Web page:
Four months after two sales reps caused a sensation by charging that Wyeth (WYE) illegally promoted its Rapamune kidney transplant drug for use with other organs and targeted African-Americans, the federal government has filed a motion with a federal court to intervene, or join their whistleblower lawsuit.
In a document (pdf) filed Tuesday in US District Court in Philadelphia, the US Attorney for Pennsylvania and 19 states, along with the District of Columbia, wrote that “the United States has established good cause to intervene…” An accompanying memorandum, however, was filed separately under seal. Wyeth, by the way, is now part of Pfizer (NYSE:PFE).
“Our experience in cases where the government intervenes for cause is that is a term of art and it would mean, to us, the government has merit found in some or all of the relators’ allegations,” Reuben Guttman, who represents the whistleblowers, tells us. “We applaud the government’s decision to take a stand in this case and we hope through our joint efforts, we achieve our result so the medical community can fullly understand what happened here.” The feds do not intervene in every whistleblower lawsuit, which explains his optimism.
Pfizer is already operating under a Corporate Integrity Agreement and last year paid a $2.3 billion fine for off-label marketing of several drugs. However, as Pfizer has noted previously, the whistleblower suit was filed in 2005, suggesting the drugmaker believes it would be in jeopardy of violating the CIA only if violations occurred after Wyeth was purchased last year. Last March, Pfizer disclosed federal prosecutors in Oklahoma are conducting a criminal investigation into Rapamune marketing.
The former Wyeth hospital reps - Marlene Sanders and Scott Paris - contend in their suit that Wyeth management “openly encouraged and directed their entire Rapamune sales force” to promote Rapamune to docs practicing heart, lung, liver, pancreas, and islet cell transplants even though the drug was never approved for patients receiving transplants of these organs. Reps were provided off-label studies, abstracts and lists of studies to use when marketing Rapamune for off-label usage. And Wyeth allegedly offered doctors and hospitals kickbacks in the form of donations, grants and speaker fees to prescribe Rapamune off-label, they alleged (back story and lawsuit here).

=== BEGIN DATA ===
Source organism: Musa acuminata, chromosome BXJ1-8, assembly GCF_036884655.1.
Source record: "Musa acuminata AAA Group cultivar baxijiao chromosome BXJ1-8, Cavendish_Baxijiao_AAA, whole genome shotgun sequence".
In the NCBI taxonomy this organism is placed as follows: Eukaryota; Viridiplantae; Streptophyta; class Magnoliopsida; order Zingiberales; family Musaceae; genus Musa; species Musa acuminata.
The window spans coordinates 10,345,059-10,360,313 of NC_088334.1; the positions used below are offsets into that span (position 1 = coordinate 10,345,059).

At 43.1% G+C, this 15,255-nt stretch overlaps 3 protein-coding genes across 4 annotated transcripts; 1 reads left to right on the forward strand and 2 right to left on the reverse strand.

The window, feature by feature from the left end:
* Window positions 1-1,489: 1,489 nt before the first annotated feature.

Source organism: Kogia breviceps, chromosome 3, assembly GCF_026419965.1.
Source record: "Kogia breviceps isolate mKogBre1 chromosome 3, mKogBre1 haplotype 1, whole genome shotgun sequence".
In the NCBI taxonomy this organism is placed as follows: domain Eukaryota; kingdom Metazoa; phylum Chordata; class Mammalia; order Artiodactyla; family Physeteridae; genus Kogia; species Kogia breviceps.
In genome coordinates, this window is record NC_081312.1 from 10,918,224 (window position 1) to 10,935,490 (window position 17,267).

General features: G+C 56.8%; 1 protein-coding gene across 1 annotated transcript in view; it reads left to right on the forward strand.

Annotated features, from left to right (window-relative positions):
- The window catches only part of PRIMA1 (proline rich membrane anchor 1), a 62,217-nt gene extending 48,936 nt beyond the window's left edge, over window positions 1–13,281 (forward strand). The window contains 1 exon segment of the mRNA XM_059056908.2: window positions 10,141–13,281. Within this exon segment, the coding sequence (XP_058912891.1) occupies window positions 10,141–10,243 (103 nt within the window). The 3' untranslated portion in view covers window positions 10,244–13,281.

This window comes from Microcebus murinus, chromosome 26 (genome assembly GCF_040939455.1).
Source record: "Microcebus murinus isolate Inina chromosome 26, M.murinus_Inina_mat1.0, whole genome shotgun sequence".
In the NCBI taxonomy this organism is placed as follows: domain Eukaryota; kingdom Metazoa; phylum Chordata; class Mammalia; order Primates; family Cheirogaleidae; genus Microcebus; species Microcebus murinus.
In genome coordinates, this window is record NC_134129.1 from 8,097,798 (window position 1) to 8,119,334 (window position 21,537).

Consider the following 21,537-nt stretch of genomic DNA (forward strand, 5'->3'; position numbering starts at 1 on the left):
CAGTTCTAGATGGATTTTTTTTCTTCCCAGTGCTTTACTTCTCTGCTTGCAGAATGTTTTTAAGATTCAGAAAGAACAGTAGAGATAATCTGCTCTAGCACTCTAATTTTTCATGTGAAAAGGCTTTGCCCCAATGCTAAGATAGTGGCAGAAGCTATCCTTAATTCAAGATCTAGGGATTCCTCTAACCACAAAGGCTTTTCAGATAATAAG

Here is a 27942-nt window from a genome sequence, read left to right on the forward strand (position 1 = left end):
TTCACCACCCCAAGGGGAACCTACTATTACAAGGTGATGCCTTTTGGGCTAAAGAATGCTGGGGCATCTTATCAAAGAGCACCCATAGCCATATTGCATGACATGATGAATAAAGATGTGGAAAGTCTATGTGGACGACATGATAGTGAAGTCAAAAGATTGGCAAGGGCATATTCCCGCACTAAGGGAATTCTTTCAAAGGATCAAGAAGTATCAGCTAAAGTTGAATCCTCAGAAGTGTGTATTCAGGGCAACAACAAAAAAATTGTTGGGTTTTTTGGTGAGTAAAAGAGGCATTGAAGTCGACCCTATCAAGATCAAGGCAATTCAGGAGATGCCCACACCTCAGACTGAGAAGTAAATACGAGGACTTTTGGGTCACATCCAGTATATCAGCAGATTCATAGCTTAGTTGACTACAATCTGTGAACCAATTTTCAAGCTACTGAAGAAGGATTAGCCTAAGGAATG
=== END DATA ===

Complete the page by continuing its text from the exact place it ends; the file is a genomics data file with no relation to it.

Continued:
As for the charges concerning African-Americans, Rapamune is supposed to be administered following a kidney transplant and used in conjunction with cyclosporine and corticosteroids. However, cyclosporine is supposed to be withdrawn after two to four months, because it can eventually poison the kidneys, although this step is not approved for African-Americans and other high-risk groups. African-Americans are considered high-risk because they exhibit more vigorous immune responses to transplants.
Wyeth managers were allegedly aware of limited data for Rapamune use in high-risk patients, but Wyeth targeted two hospitals with mostly African-American patients - Philadelphia’s Einstein Medical Center and New York’s SUNY Downstate Medical Center. Some hospitals complained to Wyeth Global Medical Affairs that patients were experiencing “very serious side effects,” but “nothing was done,” according to the suit. The FDA, by the way, warned against off-label use in 2004 and 2007.